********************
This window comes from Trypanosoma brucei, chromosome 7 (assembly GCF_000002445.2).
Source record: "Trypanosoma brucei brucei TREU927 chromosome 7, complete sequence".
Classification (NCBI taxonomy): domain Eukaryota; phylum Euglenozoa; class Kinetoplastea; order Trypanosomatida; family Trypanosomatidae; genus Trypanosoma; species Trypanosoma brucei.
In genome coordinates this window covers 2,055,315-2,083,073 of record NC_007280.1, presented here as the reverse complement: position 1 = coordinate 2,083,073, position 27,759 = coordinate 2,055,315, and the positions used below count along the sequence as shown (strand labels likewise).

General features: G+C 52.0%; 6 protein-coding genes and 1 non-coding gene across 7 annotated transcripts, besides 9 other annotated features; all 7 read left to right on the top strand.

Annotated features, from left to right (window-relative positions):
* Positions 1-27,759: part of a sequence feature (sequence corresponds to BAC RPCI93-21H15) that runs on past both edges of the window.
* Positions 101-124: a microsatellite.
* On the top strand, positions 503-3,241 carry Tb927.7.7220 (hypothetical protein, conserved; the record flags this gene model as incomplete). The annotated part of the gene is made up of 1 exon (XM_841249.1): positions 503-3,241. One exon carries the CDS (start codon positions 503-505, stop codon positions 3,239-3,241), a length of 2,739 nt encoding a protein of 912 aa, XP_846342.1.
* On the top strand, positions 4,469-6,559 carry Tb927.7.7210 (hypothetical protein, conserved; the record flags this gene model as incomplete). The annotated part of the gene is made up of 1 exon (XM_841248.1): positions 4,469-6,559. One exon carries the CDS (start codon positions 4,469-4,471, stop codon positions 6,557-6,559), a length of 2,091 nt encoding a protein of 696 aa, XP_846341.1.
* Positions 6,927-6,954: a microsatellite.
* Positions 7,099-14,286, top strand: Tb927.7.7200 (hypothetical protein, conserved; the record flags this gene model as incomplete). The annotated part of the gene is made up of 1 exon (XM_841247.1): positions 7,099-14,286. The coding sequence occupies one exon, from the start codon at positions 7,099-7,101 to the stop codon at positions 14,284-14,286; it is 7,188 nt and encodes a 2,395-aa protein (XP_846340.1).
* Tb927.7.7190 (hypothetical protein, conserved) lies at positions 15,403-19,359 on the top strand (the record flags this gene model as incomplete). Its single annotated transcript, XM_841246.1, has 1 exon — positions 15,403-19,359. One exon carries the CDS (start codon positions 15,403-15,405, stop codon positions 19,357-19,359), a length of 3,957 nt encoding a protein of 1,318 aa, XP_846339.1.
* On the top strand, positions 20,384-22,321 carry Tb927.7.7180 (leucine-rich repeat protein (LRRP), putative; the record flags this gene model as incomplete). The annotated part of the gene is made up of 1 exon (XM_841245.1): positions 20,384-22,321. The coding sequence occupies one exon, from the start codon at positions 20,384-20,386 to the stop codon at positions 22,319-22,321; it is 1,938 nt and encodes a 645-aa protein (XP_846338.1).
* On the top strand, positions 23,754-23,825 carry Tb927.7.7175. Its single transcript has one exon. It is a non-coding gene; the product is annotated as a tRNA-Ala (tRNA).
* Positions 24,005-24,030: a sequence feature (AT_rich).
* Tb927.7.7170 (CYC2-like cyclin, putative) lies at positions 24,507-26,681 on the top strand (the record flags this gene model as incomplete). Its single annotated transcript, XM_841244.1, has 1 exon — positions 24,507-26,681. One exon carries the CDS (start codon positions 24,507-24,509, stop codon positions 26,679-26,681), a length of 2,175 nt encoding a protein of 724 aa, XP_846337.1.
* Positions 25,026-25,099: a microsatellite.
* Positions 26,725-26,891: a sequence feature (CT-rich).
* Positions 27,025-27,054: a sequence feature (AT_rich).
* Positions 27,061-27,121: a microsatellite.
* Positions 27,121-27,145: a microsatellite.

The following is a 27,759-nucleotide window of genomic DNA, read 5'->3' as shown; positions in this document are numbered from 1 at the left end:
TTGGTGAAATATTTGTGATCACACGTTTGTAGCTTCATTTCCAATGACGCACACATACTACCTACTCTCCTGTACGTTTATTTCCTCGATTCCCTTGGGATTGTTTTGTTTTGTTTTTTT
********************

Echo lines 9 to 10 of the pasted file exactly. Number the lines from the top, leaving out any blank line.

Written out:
* On the top strand, positions 503-3,241 carry Tb927.7.7220 (hypothetical protein, conserved; the record flags this gene model as incomplete). The annotated part of the gene is made up of 1 exon (XM_841249.1): positions 503-3,241. One exon carries the CDS (start codon positions 503-505, stop codon positions 3,239-3,241), a length of 2,739 nt encoding a protein of 912 aa, XP_846342.1.
* On the top strand, positions 4,469-6,559 carry Tb927.7.7210 (hypothetical protein, conserved; the record flags this gene model as incomplete). The annotated part of the gene is made up of 1 exon (XM_841248.1): positions 4,469-6,559. One exon carries the CDS (start codon positions 4,469-4,471, stop codon positions 6,557-6,559), a length of 2,091 nt encoding a protein of 696 aa, XP_846341.1.